“Ah, stone seats and gardens! No birds though,” the Valeyard says softly, eyeing the many slim stone perches which line the monks’ eating hall. He moves to stand in front of one of them, tapping the pitted stone with his finger. “… Oi!”
Then he settles himself on the bench below the icy perch and slides down the length, all the way to the big stew pot at the end of the long table.
As his face whizzes by the rows and rows of stone pedestals bearing the bird perches, he notices something.
One of the perches is covered in a sheath of ice taller than he is.
Lifting midway between the height of a nearby tree and the top of the perch, there is a small winged creature with a bit of mane around its face, frozen in midair. A greenish bluish lion bird. Its little furry face, with dangling red tendrils on either side, stares out of the whitish column of cerulean-tinted ice at him. Waiting and still.
He pats his stomach and sighs, darting bright eyes back and forth like a caught thief.
“Did you do that, my little pudding?” he murmurs, caressing his belly again absently as he stares into the bird’s one visible eye; he shoves a finger at it, projecting nonchalance. “…do you think the stew is still warm? Well, let’s us just go and see, shall we then? Hrm?”
He wraps his fingers around the heavy black iron ladle and pulls it around as if to stir, testing.
The liquid in the big cauldron gives off a succulent heat, steaming readily up into his face; it wets his forelock, and the scent of spices wafts through him. The spices, like the cauldron and the thick stew it holds, are dark in his nostrils, a rich blend of salt, sweet, spicy and sensuous- a perfect complement to his mood.
He grabs an empty bowl, then dusts off the bench behind his bum, forgetting the fact he’s just slid down it, dusting it already with his backside. He sits.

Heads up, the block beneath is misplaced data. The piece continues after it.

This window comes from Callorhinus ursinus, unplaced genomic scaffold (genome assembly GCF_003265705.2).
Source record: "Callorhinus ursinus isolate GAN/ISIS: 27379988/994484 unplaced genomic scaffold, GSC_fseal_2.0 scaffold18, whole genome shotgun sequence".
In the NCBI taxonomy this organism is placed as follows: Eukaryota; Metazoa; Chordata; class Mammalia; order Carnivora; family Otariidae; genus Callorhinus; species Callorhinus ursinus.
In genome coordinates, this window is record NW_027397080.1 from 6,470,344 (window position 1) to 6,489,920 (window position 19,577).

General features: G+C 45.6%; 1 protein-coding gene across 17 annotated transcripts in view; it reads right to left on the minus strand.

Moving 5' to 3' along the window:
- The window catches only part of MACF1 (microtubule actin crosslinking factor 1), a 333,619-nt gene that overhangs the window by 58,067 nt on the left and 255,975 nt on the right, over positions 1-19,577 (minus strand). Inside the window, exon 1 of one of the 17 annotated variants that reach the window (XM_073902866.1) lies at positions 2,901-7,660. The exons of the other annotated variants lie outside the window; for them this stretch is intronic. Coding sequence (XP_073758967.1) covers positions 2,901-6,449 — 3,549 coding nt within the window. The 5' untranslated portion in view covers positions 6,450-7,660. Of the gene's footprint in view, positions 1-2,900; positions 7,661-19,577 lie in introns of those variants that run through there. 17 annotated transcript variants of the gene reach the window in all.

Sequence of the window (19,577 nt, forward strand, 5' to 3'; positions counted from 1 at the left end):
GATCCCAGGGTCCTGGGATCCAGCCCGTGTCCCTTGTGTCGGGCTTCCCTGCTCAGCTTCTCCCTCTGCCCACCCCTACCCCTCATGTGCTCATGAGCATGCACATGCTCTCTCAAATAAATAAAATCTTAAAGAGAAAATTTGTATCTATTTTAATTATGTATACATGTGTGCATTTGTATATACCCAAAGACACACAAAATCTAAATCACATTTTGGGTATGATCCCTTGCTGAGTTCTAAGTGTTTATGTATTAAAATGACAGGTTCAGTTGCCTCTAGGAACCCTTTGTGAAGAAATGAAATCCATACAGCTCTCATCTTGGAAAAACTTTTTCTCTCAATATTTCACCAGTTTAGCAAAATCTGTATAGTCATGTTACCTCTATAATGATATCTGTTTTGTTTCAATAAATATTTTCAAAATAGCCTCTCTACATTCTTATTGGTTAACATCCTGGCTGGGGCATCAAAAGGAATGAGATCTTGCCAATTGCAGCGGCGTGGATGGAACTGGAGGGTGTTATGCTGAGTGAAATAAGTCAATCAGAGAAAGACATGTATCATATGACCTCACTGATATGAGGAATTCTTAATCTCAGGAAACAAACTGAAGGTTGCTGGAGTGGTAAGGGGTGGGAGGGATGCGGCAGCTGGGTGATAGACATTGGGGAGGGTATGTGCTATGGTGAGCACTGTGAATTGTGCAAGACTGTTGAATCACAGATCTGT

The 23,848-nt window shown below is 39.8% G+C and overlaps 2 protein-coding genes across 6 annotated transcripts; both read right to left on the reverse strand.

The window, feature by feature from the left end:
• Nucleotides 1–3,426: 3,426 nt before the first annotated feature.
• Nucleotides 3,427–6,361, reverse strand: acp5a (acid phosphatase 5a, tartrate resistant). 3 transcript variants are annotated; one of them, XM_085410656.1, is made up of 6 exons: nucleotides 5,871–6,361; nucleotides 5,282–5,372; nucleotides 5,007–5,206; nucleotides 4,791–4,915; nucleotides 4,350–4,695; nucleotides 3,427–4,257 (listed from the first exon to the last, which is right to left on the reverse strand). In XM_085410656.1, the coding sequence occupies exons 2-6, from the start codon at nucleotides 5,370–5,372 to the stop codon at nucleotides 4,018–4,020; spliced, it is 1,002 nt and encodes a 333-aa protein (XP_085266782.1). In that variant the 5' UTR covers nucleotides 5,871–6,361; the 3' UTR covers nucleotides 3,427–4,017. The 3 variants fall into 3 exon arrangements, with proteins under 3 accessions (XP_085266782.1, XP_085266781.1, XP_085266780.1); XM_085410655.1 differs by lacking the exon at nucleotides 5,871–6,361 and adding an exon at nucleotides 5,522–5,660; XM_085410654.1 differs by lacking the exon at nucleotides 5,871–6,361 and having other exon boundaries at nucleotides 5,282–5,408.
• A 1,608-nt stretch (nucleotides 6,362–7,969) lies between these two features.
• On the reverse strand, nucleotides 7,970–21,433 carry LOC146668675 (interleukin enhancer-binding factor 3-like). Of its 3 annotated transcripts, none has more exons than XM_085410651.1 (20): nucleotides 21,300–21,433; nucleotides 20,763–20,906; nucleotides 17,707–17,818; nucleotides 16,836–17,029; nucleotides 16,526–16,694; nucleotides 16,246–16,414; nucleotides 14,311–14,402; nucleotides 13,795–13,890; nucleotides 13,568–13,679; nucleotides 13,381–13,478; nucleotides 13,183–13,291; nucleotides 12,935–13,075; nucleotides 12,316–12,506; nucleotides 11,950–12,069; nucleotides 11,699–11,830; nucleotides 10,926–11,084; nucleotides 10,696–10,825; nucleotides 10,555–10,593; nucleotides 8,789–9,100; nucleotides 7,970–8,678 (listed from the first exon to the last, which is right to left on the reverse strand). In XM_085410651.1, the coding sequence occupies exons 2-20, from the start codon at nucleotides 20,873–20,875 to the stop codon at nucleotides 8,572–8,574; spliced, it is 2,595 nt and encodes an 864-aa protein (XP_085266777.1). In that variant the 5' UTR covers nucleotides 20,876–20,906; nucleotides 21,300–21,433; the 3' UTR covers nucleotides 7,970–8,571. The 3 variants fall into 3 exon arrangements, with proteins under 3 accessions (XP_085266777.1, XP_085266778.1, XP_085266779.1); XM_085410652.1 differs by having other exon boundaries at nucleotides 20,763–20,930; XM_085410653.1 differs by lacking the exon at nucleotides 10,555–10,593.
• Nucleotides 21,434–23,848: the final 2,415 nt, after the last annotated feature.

He makes a face, snarling his features in a caricature of the Doctor’s more disgruntled moments; it’s all for the Child’s benefit, of course.
As he plops a wooden spoon he found near the cauldron into the bowl full of dark, porridge-y grey swill and bright blue flecks and chunks of pale spiral something, he mutters, “… smells like a lot of nasty vegetables, muffin. Shall we dig in then? It’s the only thing suitable for Daddy’s hatch for meters around. I think I shall, really.” He pauses to scratch his head, digging his fingers into his limp and floppy hair, “… now be a good…. baby… demon… bean… thing and don’t make me vomit.”
An hour later, the sun is higher, a boiled duck’s egg. But the ice ignores that, too.
His body is warmer, if marginally; at least there’s no frost forming in the ridges of his abs now. He can tell because his darkening veins are expanding under his skin. They’re turning blacker…
“Well, now; that was a nice breakfast, wasn’t it my cheery little pumpkin?” the Valeyard says, patting himself. He touches his rump, suddenly mindful of the damp cold mess he made of his trousers when he slid down the bench. “Daddy needs some new clothes! We’re off to the shops for some proper gray silk and a stiff cotton. If popping you out is gonna kill my prospects,” he reasons, walking out of the eating hall and down toward the central T of doors that lead into the Museum, “…I can at least do it in a derby. Plus, I need a sturdy stick for the ice capades. We wouldn’t want Daddy’s little rice cake to go sliding out the toaster because he’s fallen on the nasty hard ice, would we?”
No answer; only, a shard of frosty nerves grabs him by the tailbone.
Meow, he muses in the vaults of his secret mind. He’s going to need all nine lives to survive this.
Suppressing a shiver, he wanders out the doors.
Behind him, the crawling blue ice follows in his footsteps, growing along his shadow and out from his heels like a dog he does not see, a wake of deathly flowers forged of pale bifrost carbuncles and sterling.